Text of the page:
Since UV-irradiation of DNA is most commonly repaired by nucleotide excision repair (NER), parkin’s ability to repair UV damage was examined. The pTK-renilla luciferase reporter plasmid was damaged by UV-irradiation, transfected into wild-type and parkin deficient cells, and analyzed by the HCR assay. The researchers detected the luciferase reporters activated after UV-irradiation to quantify the occurrence of NER Fig 1A. Overall repair activity of the UV-irradiated reporter was more prevalent in wild-type cells. The ability to restore DNA repair from co-expressing the parkin plasmid in parkin deficient cells was a key factor, especially since the control and mutated parkin plasmids lacked this affect. Since repair activity was higher in the control of the wild-type cells (under the same conditions), it was also inferred that parkin plays an active role in initiating NER [1].

Figure 2

While investigating genotoxicity, the presence of parkin was shown to protect against DNA damage-induced cell death. Cells overexpressing the wild-type and mutant vectors were exposed to a lethal amount of UV-irradiation; thus detection and repair of the UV damage was necessary for survival. The cells with wild-type parkin had a significantly higher colony count (101±33) than the mutant and control cells Fig 1B.

Parkin’s influence in DNA damage resulting from oxidative stress was also investigated since oxidative damage leads reduction of dopamine metabolism [1]. 8-OHdg antibodies were used for immuohistochemical staining to detect oxidative damage in brain tissue of aging mice. The parkin deficient cells detected much higher levels of oxidative stress-induced damage Fig 2A. Wild-type also showed more activity of DNA repair of oxidative damage, verses control and mutant parkin Fig 2B. Such results indicated parkin expression protects against and stimulates repair of oxidative DNA damage.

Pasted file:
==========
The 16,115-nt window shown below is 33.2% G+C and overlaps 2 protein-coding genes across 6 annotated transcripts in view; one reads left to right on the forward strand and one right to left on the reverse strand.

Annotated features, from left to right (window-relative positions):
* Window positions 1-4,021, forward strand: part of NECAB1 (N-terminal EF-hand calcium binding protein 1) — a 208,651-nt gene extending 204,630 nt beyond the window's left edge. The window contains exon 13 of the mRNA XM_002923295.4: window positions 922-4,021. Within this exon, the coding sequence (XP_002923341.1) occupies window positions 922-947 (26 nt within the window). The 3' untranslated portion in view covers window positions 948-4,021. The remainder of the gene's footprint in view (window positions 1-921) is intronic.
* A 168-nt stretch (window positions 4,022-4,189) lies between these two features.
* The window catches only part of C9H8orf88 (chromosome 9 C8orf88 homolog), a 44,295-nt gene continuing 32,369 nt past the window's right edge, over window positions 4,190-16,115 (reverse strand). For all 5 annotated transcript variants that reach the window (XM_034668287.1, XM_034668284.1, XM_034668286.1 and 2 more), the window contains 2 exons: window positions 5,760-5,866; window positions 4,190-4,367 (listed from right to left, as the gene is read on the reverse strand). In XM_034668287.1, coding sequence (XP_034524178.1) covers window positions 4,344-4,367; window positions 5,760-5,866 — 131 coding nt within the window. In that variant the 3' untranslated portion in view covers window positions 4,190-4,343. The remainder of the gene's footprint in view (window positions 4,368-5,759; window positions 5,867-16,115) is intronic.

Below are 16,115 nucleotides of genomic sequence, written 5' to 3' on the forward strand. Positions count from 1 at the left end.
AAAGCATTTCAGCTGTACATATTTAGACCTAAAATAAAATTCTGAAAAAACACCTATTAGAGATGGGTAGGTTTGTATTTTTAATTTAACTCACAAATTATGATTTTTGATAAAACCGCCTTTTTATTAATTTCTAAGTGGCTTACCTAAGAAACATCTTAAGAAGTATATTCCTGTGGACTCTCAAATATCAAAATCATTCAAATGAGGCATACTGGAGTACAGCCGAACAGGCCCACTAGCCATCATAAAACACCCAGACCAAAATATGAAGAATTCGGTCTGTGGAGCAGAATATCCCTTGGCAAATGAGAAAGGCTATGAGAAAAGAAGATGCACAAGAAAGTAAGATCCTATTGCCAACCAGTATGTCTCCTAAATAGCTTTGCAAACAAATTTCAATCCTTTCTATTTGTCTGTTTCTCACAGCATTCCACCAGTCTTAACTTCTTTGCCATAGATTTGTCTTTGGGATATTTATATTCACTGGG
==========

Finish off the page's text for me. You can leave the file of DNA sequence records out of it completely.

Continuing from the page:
Figure 3

Figure 4

Interaction of parkin with PCNA

Immunodection experiments were performed to determine if parkin associates with proteins recruited for NER. PCNA is a protein needed for NER that is activated by ubiquitination. Immunoblotting, co-immunoprecipitation, and reverse co-immunoprecipatation identified a definite interaction between the two proteins Fig 3A. More specifically, PCNA was demonstrated to interact with the first ring finger region of parkin (R1-IBR) through its PIP binding domain Fig 3B-C. When the parkin/PCNA interaction was inhibited by the R1-IBR/PCNA interaction there was a reduction in repair activity Fig 4B [1].

Conclusion & Significance

Although the parkin-PCNA interaction influences DNA repair, the mechanism is still unknown. Kao suggests parkin may activate PCNA's repair function, or serve as a dock for other proteins required to initiate DNA repair. The data demonstrated functional parkin is involved in protection against DNA damage and stimulation of repair. Several mutations of parkin have been linked to generating AR-JP and breast, lung, ovarian and hepatocellular cancers, which is why a functional parkin protein is valuable to genotoxicity [1].


  1. Kao, S-Y. Regulation of DNA repair by parkin. Biochemical and Biophysical Research Communications 382, 321–325 (2009).
  2. M.S. Goldberg, et al. Parkin-deficient mice exhibit nigrostriatal deficits but not loss of dopaminergic neurons. J. Biol. Chem 278, 43628–43635 (2003).
  3. Mizuno, Y, et al. Parkin and Parkinson's disease. Current Opinion in Neurology 14(4), 477-482 (2001).
  4. Shimura, H et al. Parkin and Parkinson's disease. Clinical Chemistry 58(8), 1260-1261 (2012).
  5. Shimura H, et al. Immunohistochemical and subcellular localization of Parkin protein: absence of protein in autosomal recessive juvenile parkinsonism patients. Ann Neurol 45, 668–72 (1999).
  6. Kao, Shyan-Yuan. DNA damage induces nuclear translocation of parkin. Journal of Biomedical Science 16, 67 (2009).